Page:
Yesterday, one of our first school-wide assemblies since the start of the year. My grade was almost uninvited due to concerns about behavior, but I argued that we can’t teach them to be a good audience unless we let them be an audience, prepare them, and resolve problems as they arise. So we resolved to discuss audience behavior in advisory and to have a consistent response to problems. In the end it worked pretty well, at least for the kids from where I was sitting forward.
The assembly started with a 20 minute remembrance of a student – one of my babies from sixth grade two years ago who would be in 8th now – that was heartbreaking for all. Her closest friends read poems and sang “Amazing Grace” and another song in her memory, we had a moment of silence… children cried, they comforted each other, I got really choked up but tried to focus on my kids, some of whom were sobbing (caught up in the sheer emotion or thinking of someone they knew) and some of whom were just confused, since none of them knew the girl. It was nice but I wish it hadn’t been a surprise.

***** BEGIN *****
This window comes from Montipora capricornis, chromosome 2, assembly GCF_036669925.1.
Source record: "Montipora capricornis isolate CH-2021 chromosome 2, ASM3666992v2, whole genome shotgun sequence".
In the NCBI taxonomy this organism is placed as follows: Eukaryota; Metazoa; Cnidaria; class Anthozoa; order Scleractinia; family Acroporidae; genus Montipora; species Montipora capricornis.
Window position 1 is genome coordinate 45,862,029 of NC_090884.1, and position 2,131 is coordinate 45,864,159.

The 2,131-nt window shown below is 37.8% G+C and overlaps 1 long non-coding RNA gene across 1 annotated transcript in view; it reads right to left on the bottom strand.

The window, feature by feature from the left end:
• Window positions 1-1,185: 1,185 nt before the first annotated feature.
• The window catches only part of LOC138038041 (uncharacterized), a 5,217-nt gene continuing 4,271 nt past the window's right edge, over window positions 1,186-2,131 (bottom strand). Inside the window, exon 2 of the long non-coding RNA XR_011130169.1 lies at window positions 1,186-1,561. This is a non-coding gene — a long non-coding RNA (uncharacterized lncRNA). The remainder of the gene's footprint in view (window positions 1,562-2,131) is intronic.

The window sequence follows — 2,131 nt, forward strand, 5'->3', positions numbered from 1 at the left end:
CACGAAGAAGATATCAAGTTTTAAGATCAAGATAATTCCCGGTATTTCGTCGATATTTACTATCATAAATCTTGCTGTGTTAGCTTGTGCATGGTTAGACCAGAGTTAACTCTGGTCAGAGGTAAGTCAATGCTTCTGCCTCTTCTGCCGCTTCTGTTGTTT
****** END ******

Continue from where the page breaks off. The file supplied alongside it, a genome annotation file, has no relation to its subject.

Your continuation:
The rest of the assembly was a performance of the eighth graders’ ballroom dance routines, which they learned with the same organization that was featured in Mad Hot Ballroom. Although I’ve never actually been a part of the dance instruction because it’s been for the 8th grade while I teach sixth, it was my initial phone calls that brought them to our school, and so I feel a pang of pride that it has turned out so well, and the kids seem to enjoy it. The little boy next to me, one whom I stood next to on purpose – you teachers understand me – turned out to know all the dance routines and could barely restrain himself from counting out the beats; he’d done the program at his elementary school. I love moments like that which challenge the conventional wisdom about a given kid….